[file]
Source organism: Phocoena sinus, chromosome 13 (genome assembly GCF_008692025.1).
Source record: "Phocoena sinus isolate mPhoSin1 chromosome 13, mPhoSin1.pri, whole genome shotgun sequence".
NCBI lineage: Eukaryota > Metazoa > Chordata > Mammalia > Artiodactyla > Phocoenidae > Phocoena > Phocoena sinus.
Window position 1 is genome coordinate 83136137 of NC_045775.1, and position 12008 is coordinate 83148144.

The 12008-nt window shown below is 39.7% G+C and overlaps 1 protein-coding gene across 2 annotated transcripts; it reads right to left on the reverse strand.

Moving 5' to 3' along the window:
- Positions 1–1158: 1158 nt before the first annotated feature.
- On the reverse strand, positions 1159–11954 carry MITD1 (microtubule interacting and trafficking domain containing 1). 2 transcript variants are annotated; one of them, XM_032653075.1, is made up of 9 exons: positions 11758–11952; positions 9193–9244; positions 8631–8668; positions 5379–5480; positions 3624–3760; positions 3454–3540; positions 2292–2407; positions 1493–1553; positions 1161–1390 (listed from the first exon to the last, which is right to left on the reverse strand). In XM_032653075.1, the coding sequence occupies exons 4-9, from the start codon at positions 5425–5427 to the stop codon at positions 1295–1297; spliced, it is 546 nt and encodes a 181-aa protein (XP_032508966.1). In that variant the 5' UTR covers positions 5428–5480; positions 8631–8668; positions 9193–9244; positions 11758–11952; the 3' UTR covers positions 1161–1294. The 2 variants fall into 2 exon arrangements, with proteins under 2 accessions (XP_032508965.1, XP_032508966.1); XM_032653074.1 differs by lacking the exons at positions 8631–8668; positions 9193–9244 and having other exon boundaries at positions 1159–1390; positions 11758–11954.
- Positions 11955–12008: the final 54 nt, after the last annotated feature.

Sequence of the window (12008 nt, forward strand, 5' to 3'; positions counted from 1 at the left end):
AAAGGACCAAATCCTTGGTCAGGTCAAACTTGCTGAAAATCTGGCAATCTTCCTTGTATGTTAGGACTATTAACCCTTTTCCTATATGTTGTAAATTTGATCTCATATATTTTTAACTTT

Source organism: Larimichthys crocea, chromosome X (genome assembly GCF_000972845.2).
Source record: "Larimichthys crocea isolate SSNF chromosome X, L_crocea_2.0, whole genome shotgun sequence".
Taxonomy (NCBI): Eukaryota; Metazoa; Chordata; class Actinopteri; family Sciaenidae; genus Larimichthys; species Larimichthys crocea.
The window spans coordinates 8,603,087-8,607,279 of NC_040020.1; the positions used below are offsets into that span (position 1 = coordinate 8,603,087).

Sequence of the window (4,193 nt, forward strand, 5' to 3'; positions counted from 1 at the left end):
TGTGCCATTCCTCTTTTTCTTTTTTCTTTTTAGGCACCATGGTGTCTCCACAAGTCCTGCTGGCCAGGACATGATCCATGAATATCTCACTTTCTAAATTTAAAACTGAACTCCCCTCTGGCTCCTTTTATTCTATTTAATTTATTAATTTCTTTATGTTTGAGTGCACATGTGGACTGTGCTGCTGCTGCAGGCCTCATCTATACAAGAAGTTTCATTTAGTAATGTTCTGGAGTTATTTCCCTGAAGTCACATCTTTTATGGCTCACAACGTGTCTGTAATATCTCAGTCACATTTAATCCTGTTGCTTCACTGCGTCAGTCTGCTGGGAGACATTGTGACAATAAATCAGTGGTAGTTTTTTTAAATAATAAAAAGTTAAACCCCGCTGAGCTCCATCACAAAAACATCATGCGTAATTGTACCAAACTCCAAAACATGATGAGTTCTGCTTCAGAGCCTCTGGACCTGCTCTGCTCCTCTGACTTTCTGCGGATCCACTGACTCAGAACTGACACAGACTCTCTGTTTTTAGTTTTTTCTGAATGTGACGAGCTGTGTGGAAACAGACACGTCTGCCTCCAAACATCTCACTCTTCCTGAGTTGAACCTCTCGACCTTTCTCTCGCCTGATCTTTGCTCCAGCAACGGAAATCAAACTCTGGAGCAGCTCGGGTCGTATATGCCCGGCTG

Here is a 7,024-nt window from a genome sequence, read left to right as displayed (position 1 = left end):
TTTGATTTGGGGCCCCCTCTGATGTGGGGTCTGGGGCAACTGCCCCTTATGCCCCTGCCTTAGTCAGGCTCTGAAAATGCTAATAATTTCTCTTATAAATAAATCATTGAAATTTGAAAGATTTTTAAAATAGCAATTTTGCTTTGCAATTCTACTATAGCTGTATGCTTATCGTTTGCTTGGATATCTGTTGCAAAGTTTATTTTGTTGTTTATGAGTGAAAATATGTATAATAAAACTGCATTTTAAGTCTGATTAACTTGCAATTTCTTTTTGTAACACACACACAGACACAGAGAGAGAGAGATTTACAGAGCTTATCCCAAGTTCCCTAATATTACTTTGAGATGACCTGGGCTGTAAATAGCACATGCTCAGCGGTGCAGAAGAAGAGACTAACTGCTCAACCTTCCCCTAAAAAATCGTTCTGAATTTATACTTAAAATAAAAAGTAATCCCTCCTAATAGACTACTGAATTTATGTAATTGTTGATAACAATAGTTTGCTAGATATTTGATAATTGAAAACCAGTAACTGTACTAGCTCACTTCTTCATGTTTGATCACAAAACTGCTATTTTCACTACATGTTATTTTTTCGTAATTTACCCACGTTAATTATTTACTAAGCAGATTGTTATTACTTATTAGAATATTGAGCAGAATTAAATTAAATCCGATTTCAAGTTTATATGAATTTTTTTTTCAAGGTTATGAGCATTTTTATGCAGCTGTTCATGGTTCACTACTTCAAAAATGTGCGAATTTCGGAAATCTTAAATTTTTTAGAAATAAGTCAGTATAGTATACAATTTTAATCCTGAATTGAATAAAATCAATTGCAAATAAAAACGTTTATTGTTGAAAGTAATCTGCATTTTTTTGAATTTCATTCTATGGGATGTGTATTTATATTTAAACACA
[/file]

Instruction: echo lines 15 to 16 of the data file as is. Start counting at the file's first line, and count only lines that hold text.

The window spans coordinates 8,603,087-8,607,279 of NC_040020.1; the positions used below are offsets into that span (position 1 = coordinate 8,603,087).

Sequence of the window (4,193 nt, forward strand, 5' to 3'; positions counted from 1 at the left end):